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Leanne Ford is launching a new product, but this time she wants you to destroy it. Despite living in the digital age, the interior designer has decided to go totally analog and release a quarterly art-centric magazine called Feel Free. Once you’re done reading through the artist profiles, beautiful home tours, and tip-filled stories on how to get creative with your space, Ford asks that you go ahead and tear out the pages. Yes, really. “I wanted it to feel loose and not so precious,” she says. “It’s a tactile experience.” You can make a collage with them, frame them, post them to a mood board—whatever your inner rebel desires. Our favorite part of the first issue: It’s chock-full of DIY inspiration that we’re itching to try out, starting with a clever way to put a canvas drop cloth to use after you’re done painting. 

One Man’s Trash Is Another’s Cure for a Blank Wall

Photography by Nicole Franzen
Photography by Alexandra Ribar

When you’re done swathing your walls in Ford’s signature white hue (Crisp Linen by Behr), don’t toss the drop cloth. Instead, grab some more paint (or charcoal sticks, per Ford’s recommendation) and turn it into a personal masterpiece. The result: large-scale statement artwork on a budget. 


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Some Rules Are Meant to Be Broken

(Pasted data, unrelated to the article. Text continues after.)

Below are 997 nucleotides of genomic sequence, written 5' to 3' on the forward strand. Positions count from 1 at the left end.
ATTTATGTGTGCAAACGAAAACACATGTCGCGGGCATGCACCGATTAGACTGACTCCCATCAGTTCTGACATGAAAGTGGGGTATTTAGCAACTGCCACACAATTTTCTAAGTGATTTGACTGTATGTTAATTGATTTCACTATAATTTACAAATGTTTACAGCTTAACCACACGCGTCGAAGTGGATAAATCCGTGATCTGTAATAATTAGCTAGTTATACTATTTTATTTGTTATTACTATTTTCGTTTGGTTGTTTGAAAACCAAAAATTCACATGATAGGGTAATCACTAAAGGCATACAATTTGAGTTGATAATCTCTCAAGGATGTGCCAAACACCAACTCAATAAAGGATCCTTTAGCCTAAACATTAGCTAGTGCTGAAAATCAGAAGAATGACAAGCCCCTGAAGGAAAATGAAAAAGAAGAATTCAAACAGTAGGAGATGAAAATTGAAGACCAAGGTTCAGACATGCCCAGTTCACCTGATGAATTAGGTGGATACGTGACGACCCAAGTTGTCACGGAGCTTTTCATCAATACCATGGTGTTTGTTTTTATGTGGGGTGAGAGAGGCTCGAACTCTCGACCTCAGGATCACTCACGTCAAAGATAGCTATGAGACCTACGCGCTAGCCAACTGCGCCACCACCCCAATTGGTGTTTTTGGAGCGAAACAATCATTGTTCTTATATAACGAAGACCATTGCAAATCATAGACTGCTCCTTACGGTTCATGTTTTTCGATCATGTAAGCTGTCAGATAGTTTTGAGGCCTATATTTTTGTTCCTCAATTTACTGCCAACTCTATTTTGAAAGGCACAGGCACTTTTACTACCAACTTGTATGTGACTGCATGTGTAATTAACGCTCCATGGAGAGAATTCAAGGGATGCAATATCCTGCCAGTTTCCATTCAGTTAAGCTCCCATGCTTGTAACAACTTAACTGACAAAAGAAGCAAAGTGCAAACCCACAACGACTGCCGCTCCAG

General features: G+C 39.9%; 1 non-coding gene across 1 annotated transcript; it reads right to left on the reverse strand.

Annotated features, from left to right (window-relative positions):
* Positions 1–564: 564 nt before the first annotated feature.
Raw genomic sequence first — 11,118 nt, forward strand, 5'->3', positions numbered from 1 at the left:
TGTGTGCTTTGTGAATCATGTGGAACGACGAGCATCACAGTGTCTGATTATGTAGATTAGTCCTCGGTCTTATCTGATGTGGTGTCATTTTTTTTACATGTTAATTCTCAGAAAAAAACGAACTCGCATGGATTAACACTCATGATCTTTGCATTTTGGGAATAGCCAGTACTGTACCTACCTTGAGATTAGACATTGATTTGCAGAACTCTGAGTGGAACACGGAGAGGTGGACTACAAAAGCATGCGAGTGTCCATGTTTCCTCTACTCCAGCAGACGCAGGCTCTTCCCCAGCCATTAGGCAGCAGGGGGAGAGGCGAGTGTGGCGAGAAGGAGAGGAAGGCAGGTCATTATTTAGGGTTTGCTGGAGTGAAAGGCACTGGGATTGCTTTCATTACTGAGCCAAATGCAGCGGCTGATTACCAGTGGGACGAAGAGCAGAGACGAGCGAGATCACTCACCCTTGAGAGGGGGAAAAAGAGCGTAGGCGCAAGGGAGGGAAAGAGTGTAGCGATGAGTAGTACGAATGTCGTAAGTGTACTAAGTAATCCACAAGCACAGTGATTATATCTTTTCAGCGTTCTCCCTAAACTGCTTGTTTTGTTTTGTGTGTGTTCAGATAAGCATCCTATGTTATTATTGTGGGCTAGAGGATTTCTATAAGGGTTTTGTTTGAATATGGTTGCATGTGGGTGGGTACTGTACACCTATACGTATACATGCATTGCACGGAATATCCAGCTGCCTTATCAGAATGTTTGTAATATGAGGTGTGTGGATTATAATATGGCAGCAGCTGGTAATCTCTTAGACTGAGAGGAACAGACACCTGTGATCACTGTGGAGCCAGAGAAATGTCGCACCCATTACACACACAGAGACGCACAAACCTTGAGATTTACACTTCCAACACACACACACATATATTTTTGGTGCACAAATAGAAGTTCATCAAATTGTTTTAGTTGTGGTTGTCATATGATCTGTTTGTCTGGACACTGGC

Photography by Amy Neunsinger

In the Ford household, paper isn’t the only art supply 3-year old Ever gets to leave her mark on. The furniture (well, some of it at least) is also on limits. “We had a sofa that she could draw whatever she wanted on when she was little,” Ford explains. “And now she has a few doors, which in my opinion look better with her Cy Twombly on them!” And when it’s time to start over, Ford relies on the Mr. Clean Magic Eraser (yes, it even works on upholstery) to make the surfaces look as good as new again.

Assemble Inspiration With What You’ve Got

Photography by Taylor Swaim

Between dreamy shots of Frank Lloyd Wright’s iconic Fallingwater property, sketches from the designer’s Crate & Barrel collab, and punchy text overlay, Ford’s debut issue provides plenty of options for you to get started on a collage of your own. “I like when they look seasoned,” she says. “And to hang, I use whatever is handy: a nail, tape, a pin, staples, glue, a paper clip.” In other words, it’s okay to be messy.